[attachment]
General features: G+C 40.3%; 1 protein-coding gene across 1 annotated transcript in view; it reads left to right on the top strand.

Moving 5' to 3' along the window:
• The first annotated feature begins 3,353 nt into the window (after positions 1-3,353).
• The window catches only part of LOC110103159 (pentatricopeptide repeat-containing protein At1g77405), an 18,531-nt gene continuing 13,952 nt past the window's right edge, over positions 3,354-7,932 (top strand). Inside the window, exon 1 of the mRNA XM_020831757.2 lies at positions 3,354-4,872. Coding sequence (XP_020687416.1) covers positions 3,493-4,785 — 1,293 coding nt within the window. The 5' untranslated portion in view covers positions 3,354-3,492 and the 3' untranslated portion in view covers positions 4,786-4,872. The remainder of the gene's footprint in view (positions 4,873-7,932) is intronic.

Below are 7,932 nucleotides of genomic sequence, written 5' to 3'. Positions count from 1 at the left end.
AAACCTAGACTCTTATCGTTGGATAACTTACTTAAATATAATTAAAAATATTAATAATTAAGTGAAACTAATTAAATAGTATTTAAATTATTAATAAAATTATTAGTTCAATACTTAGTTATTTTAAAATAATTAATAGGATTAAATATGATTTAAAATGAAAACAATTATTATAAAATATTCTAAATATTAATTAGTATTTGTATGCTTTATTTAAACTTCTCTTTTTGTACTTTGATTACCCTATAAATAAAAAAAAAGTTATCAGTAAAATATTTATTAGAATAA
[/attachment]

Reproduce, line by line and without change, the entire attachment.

General features: G+C 40.3%; 1 protein-coding gene across 1 annotated transcript in view; it reads left to right on the top strand.

Moving 5' to 3' along the window:
• The first annotated feature begins 3,353 nt into the window (after positions 1-3,353).
• The window catches only part of LOC110103159 (pentatricopeptide repeat-containing protein At1g77405), an 18,531-nt gene continuing 13,952 nt past the window's right edge, over positions 3,354-7,932 (top strand). Inside the window, exon 1 of the mRNA XM_020831757.2 lies at positions 3,354-4,872. Coding sequence (XP_020687416.1) covers positions 3,493-4,785 — 1,293 coding nt within the window. The 5' untranslated portion in view covers positions 3,354-3,492 and the 3' untranslated portion in view covers positions 4,786-4,872. The remainder of the gene's footprint in view (positions 4,873-7,932) is intronic.

Below are 7,932 nucleotides of genomic sequence, written 5' to 3'. Positions count from 1 at the left end.
AAACCTAGACTCTTATCGTTGGATAACTTACTTAAATATAATTAAAAATATTAATAATTAAGTGAAACTAATTAAATAGTATTTAAATTATTAATAAAATTATTAGTTCAATACTTAGTTATTTTAAAATAATTAATAGGATTAAATATGATTTAAAATGAAAACAATTATTATAAAATATTCTAAATATTAATTAGTATTTGTATGCTTTATTTAAACTTCTCTTTTTGTACTTTGATTACCCTATAAATAAAAAAAAAGTTATCAGTAAAATATTTATTAGAATAA